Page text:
If you haven't eaten recently, it might be worth setting aside some time to read an amazingly assembled three part series (the third part runs tomorrow on the changing of federal dietary guidelines to promote the eating of more beef) in the Kansas City Star. The stories aren't shocking on an Upton Sinclair level, but the consolidation of the beef industry does have an ugly side, apparently, including issues with the tenderizing process, what happens to the manure, and worker safety:
But these automated plants have their own hazards, according to a computer analysis of workplace injuries by The Star.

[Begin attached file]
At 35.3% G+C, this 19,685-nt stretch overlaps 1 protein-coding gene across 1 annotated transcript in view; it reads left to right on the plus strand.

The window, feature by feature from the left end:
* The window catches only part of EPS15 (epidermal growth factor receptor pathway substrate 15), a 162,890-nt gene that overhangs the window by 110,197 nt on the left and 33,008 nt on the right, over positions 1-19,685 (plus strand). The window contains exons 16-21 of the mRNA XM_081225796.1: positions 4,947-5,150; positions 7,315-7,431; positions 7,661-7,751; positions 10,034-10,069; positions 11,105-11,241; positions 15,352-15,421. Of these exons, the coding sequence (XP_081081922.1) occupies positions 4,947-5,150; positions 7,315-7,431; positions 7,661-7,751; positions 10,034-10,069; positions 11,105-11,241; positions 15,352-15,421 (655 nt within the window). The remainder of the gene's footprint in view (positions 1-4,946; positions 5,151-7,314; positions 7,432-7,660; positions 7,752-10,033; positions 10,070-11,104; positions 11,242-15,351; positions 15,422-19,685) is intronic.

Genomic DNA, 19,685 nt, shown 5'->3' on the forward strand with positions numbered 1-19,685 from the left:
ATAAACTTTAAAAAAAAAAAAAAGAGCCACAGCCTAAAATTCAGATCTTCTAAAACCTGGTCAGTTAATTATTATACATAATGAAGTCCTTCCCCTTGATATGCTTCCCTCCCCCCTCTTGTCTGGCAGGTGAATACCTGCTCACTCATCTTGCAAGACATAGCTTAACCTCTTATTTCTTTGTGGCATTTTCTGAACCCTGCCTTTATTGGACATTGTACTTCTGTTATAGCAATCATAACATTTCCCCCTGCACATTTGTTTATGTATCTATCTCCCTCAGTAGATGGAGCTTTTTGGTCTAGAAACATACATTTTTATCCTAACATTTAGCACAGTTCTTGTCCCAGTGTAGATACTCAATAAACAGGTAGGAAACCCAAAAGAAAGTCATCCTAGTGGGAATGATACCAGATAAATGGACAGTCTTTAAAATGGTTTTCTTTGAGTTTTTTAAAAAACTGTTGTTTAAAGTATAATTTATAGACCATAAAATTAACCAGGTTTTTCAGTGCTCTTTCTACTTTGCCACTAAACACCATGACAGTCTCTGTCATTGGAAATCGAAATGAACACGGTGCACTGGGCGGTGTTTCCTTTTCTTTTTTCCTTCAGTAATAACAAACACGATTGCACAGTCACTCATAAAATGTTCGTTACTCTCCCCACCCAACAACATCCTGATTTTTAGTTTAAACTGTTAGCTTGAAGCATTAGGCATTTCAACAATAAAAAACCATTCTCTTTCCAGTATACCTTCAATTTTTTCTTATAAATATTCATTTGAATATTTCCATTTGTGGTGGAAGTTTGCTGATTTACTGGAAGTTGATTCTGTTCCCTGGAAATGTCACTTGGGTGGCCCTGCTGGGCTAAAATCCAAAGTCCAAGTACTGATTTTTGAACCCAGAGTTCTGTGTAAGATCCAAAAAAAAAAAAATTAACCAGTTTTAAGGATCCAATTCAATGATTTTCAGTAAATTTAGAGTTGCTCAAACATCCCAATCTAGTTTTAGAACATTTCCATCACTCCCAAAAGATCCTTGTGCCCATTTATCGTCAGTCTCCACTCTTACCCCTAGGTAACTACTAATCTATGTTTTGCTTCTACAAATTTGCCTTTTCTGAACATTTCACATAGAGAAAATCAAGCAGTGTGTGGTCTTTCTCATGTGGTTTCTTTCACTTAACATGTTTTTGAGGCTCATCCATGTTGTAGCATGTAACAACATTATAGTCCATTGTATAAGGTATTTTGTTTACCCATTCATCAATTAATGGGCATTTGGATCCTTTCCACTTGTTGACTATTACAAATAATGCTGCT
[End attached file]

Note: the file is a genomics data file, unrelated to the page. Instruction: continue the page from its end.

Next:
Meat plant employees have died from falling into grinders and augers; asphyxiation; electrocution; and being kicked by semiconscious cows.
At the Tyson plant, 37-year-old Rodney Bridgett, a father of four young boys, was crushed to death March 14 by an elevated work platform he was repairing.
Federal officials in August cited Tyson for two “willful” workplace safety violations, and the company is facing fines of $104,000.
“It is unthinkable that an employer would allow workers in and around dangerous operations without ensuring that sufficient safeguards are in place,” said Charles E. Adkins, the Occupational Safety and Health Administration’s Kansas City-based regional administrator.
Tyson officials said they were “saddened by the tragic death” of Bridgett and are working with OSHA to resolve agency concerns.
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